Pay for newly graduated employees in Japanese companies is shit. The starting salary is pretty much the same no matter where you go and, quite frankly, it is awful. That is not an opinion, it's just the way it is. Case in point: one of my best friends is a public school teacher back in the States; he makes nearly twice as much as I do. WTF...
But that's not to say there is no justice in the world. To offset our offensively low salaries, companies own dorms which employees can live in for next to nothing. I pay ~$90 a month for my own one bedroom with its own mini kitchen and bathroom. But one of the most crucial parts is that I don't have to pay utilities...
No utilities bill means I have no reservations about running my stove for a loooong time. This past weekend, I was stuck at my place pretty much all day studying for the upcoming Japanese Language Proficiency Test which I'm taking next weekend. Since I wasn't going anywhere, I thought I'd put the stove to work and whip up some slow cooked dinners. Pork loin was on sale, so I picked up a 1.5 lb roast and started scheming.
I had a bunch of vegetables that were in need of eating soon, so the Saturday night I decided to make a ragu.
I have to be honest here. I don't have any Italian in me, I've never been to Italy, I haven't eaten at that many Italian restaurants, and I haven't even ever really tried to cook that much Italian food before. To me, ragu is a brand of tomato sauce that comes in a jar. So I make no claims to be an expert in these things, or even really know what I'm doing. Fortunately I based my recipe off of Mario Batali, a guy who does know a thing or two about Italian food.
I didn't have sage leaves (and am not even sure where I'd find fresh ones in Japan), so those got skipped. Hand crushing a whole tomato sounded messy and unnecessary, so a can of diced tomatoes filled in. Two cloves of garlic seemed boring, so I made it six. And because I'm going through a phase where something bright red and spicy needs to go in just about anything I cook, I through in a red chili for good measure. The rest was more or less the same.
After a lot of chopping, I had all my veggies ready to roll (good practice for your knife skills btw). The recipe called for the meat to be in "chunks", though didn't mention how big those chunks should be, so I just kind of guesstimated. These look like chunks, right?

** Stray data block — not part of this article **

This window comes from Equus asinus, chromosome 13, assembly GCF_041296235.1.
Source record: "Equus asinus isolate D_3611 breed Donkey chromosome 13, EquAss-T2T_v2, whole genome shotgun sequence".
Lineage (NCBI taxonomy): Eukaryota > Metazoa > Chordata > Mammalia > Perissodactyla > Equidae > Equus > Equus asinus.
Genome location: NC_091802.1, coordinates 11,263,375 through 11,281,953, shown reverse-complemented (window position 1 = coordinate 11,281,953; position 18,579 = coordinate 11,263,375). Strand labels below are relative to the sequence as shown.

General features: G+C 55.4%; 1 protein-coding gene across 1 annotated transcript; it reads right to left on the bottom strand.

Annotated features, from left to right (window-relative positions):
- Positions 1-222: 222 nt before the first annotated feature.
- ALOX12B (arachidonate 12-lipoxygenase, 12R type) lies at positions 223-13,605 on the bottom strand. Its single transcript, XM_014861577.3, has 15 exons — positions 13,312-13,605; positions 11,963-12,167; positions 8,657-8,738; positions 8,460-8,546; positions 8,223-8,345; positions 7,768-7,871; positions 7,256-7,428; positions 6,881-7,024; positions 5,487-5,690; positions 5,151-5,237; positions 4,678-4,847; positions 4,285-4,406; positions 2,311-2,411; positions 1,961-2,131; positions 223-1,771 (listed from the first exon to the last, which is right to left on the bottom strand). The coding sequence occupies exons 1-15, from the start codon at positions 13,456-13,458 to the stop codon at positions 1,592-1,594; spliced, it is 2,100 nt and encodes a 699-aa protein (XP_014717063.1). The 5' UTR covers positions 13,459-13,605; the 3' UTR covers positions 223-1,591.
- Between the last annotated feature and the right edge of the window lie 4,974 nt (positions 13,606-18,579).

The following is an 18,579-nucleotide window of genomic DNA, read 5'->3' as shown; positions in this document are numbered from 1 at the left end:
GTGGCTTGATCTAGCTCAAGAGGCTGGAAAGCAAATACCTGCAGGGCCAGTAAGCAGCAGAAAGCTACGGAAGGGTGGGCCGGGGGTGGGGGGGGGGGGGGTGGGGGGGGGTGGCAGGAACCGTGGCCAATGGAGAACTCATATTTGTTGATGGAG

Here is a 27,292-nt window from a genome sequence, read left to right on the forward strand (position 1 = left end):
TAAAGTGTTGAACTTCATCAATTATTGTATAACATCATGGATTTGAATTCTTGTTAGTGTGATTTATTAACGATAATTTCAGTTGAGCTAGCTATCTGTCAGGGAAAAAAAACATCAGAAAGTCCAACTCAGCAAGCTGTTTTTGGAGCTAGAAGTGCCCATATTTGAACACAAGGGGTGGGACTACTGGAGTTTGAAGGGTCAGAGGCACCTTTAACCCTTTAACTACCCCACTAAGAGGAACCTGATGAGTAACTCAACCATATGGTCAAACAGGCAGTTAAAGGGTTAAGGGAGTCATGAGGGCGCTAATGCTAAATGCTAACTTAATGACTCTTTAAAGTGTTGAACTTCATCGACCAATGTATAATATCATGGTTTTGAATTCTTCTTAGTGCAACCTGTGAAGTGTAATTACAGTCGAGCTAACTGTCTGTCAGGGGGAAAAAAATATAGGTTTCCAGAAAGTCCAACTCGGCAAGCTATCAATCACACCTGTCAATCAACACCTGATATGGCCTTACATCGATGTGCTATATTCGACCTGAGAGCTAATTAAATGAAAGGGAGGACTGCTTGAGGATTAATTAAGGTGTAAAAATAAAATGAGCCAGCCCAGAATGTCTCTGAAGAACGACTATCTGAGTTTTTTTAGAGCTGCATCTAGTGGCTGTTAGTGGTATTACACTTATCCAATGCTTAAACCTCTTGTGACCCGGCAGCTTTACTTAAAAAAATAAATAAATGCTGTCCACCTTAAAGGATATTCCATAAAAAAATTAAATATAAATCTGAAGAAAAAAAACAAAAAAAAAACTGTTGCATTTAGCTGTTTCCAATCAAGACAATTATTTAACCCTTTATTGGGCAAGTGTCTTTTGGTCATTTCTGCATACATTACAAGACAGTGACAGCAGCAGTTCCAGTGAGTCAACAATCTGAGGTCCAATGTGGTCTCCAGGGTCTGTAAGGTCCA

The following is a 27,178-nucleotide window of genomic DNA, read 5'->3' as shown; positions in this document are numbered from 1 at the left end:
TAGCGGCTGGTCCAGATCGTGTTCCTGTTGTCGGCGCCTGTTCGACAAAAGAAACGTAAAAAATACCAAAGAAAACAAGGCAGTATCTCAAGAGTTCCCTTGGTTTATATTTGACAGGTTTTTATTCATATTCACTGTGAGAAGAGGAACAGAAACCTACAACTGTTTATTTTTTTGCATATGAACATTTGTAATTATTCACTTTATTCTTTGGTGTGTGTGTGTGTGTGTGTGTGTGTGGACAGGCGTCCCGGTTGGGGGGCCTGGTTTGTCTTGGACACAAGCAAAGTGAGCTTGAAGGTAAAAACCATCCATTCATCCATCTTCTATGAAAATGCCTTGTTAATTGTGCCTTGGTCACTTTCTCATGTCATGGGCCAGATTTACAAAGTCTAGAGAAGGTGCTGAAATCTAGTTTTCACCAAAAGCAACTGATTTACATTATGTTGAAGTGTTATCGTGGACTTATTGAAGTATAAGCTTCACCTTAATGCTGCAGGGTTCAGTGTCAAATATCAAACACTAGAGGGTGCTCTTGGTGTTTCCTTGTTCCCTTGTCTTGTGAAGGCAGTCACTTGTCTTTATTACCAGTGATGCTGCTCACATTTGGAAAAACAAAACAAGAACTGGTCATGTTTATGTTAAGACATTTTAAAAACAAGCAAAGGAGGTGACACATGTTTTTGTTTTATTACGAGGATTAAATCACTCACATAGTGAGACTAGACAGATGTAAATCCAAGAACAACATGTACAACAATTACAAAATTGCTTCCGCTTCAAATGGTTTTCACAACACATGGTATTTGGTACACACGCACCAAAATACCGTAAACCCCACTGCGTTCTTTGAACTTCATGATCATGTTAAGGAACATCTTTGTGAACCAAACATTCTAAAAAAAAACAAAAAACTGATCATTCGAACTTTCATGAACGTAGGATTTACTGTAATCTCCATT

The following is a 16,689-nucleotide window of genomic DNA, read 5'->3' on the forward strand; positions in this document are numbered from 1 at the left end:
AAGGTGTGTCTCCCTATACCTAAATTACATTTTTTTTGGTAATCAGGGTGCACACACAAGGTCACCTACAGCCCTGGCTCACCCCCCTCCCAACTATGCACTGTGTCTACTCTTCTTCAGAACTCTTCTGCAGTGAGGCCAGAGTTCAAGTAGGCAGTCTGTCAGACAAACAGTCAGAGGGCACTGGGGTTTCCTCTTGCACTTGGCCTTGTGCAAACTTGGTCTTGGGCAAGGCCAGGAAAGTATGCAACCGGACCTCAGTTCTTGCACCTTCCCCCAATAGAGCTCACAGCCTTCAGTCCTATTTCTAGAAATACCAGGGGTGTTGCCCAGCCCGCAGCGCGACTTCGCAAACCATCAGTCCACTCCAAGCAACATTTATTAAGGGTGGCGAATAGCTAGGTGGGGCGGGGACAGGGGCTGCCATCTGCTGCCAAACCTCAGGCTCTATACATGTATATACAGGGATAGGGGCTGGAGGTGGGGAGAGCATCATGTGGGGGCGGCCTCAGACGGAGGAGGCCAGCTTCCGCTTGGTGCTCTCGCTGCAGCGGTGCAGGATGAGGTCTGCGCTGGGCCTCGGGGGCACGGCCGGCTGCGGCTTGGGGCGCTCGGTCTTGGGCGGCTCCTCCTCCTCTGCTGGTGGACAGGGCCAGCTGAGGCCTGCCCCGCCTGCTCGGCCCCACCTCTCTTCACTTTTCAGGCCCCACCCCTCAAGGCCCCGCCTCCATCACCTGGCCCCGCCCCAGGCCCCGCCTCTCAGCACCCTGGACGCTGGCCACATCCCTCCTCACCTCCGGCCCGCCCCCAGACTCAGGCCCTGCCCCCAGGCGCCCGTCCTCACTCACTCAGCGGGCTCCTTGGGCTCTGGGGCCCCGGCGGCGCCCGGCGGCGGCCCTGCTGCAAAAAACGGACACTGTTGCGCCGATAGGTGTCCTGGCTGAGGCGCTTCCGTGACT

I set the heat as high as I could (did I mention I don't pay utilities?) and gave the meat a good browning. The hardest thing about browning meat is fighting the urge to move it around, flip it, stir it, do anything but just let it sit. My solution? Walk away. If you aren't looking directly at it, everything gets much easier. Look how well that worked! Next I took the meat out for a bit, dropped the heat a little, and let all those chopped up veggies soften up. Back in went the pork, plus wine and tomatoes, and I left the whole thing to simmer for a little over 2 hours while I studied (again, no utilities bill for me).
The result: a sauce that really could have been a meal on its own. I actually considered skipping the pasta all together at one point and just eating the sauce straight. In the end, it got paired up with some spaghetti and loaded up my belly. The taste was great and the chili left a pleasant little tingle in my mouth afterward.
Sunday night came around I had still had 3/4 lb of pork that needed cooking, so I decided to braise it. I didn't really use a recipe for this one, it was mostly just a combination of common ingredients in Chinese braised dishes assembled in what seemed like reasonable ratios. For liquids, it was largely chicken broth, soy sauce, shao xiang rice wine, and mirin. I tossed in a couple cloves of coarsely chopped garlic, a few quarter-sized slices of ginger, 2 star anise pods, and 3 dried red chilies (I can't help myself, I swear) to give it some character. Whenever the liquid started getting low I added more broth, soy sauce, and mirin top it off again.
The pork braised by itself for a little over an hour before being joined by some large chunks of carrot and potato, half an onion, and a pair of hard boiled eggs for almost an hour more. Once everything was pretty much falling apart, I removed the solids and reduced the braising liquid down to a thick gravy. Eaten with a bowl of white rice, it was such winter comfort food that I almost wished it were colder outside so that I could enjoy its heart-warming goodness that much more.
I'm hoping to get a small le creuset cast iron pot in the near future which will open up a whole world of slow cooked foods to make the most of my situation. Even if my company refuses to pay me real money, I'll get what I've earned one way or another.